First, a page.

Molecular genetic test data need to be classified.
In whole exome sequencing, for example, about 50 thousand genetic variants are detected. Therefore, the main challenge in interpreting these data is to determine which is (or which are) responsible for the diagnostic hypothesis that motivated the request for the exam.
First, it is necessary to always have a disease or a group of diseases as a diagnostic hypothesis to guide the flow of analysis and the clinical interpretation of the variants for later elaboration of the medical report.
For many variants, the clinical consequences of the change in the DNA sequence are well understood and have been characterized and published in the scientific literature and/or genomic databases; in these cases, these variants can definitely be classified as pathogenic or benign.
An example of a pathogenic variant is the F508del mutation (deletion of the amino acid Phenylalanine at position 508 of the CFTR gene) which causes cystic fibrosis when homozygous.
However, not all variants found cause disease and it is the responsibility of the laboratory that performs the tests, to interpret and classify the genetic variants as causing disease (pathogenic) or benign.
That is why it is important that the health professional in charge of requesting this type of tests, understand and follow the rapid evolution of science and art in the way in which these classifications are made.
How does the laboratory interpret the variants?
To classify the changes it is necessary to add relevant information. This information can be extracted from different databases or websites.
Some examples of types of information to take into account:
- Presence in the literature
Has the variant been reported associated with any disease?
- DNA change location
Does the variant target a gene that encodes an important protein?
- Source of the change and prediction of possible damage from the change
Does the variant alter the production or function of a protein?
- Frequency of change in the population
Has the variant already been identified in healthy people?
To assess the clinical significance of the variants, databases are used that describe previously reported variants, such as the Human Gene Mutation Database (HGMD) and ClinVar, as well as high-impact published scientific articles (generally available on PubMed).
Also considered is the frequency of the variant in control populations (healthy individuals) from sources including dbSNP, the 1000 Genomes Project, the Exome Variant Server (EVS) and the Exome Aggregation Consortium (ExAC); and software (PolyPhen2, SIFT and MutationTaster) that provide in silico predictions about the effect of changes. It is important to note, however, that in silico prediction tools are not always accurate and therefore only help to provide supporting evidence to prioritize variants.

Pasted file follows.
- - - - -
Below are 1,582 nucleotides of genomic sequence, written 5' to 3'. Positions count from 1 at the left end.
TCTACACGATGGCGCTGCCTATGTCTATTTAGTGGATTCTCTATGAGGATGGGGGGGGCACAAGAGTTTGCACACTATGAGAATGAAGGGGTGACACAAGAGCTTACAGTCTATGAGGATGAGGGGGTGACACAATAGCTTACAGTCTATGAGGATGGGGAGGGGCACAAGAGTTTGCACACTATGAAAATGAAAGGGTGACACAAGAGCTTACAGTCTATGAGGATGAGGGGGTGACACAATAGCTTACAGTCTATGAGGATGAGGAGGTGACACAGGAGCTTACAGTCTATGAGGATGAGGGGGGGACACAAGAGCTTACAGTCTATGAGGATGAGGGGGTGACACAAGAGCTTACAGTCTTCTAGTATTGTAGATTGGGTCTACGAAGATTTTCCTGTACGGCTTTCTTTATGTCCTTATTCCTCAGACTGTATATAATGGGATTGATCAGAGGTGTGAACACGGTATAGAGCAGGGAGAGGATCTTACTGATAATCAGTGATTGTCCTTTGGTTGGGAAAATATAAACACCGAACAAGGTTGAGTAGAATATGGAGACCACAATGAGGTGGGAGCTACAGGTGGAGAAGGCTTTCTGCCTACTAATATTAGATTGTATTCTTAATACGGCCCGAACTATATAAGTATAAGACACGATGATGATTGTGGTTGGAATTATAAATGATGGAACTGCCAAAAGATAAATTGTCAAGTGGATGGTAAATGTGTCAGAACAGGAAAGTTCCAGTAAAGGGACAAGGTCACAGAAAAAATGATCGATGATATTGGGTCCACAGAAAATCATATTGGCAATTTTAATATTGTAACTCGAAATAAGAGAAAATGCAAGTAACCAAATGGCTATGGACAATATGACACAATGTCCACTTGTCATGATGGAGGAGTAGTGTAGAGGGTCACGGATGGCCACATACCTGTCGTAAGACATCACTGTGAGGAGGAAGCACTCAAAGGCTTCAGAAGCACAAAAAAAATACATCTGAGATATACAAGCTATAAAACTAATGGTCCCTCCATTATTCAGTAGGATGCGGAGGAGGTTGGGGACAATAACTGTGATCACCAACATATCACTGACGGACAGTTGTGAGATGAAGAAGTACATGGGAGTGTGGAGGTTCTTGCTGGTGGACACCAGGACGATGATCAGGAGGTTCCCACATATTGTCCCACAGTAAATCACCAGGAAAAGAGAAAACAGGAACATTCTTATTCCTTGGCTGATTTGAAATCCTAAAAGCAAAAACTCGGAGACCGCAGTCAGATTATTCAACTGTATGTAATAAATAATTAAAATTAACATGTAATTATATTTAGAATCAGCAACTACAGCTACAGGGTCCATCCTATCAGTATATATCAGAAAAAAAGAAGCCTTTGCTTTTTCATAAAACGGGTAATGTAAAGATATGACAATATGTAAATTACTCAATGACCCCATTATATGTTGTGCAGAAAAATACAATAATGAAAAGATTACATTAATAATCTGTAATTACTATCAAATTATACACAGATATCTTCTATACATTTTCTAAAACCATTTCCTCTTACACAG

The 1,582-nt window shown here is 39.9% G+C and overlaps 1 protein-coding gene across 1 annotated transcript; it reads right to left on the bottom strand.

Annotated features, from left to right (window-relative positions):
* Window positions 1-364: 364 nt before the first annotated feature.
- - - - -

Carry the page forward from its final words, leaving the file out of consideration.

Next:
Currently, there is no defined standard for classifying variants, but initiatives by various groups working to define standard procedures for classifying and curing variants.
The guidelines most used at the moment were proposed by specialists from the American College of Medical Genetics and Genomics (American College of Medical Genetics, ACMG), who developed a set of guidelines that designate the parameters to be adopted in all stages of NGS processing.
What are the classification categories?
The clinical interpretation of genetic variants is time consuming and requires rigorous attention to detail. The ACMG guidelines propose that the changes found should be classified as:
New information about a genetic alteration can be extracted every day. Several studies have been carried out and many scientific sources have made available online classifiers for variants. More information about an alteration obtained, ensures more faithfully it can be classified in order to predict its consequence in the organism and associate it with a disease or even health condition.
Therefore, the interpretation of the variants reflects the scientific knowledge available at the time of the analysis. A result reporting variants not associated with the diagnostic hypothesis today can be reassessed, taking into account new scientific information and/or new signs and symptoms presented by the patient, and the same variants can be re-classified as pathogenic in the future, or vice versa.
 Richards, S. et al. (2015) Standards and guidelines for the interpretation of sequence variants: a joint consensus recommendation of the American College of Medical Genetics and Genomics and the Association for Molecular Pathology. Genet. Med., 17, 405–424.
 Deignan,J.L. et al. (2019) Points to consider in the reevaluation and reanalysis of genomic test results: a statement of the American College of Medical Genetics and Genomics (ACMG). Genet. Med., 21, 1267–1270.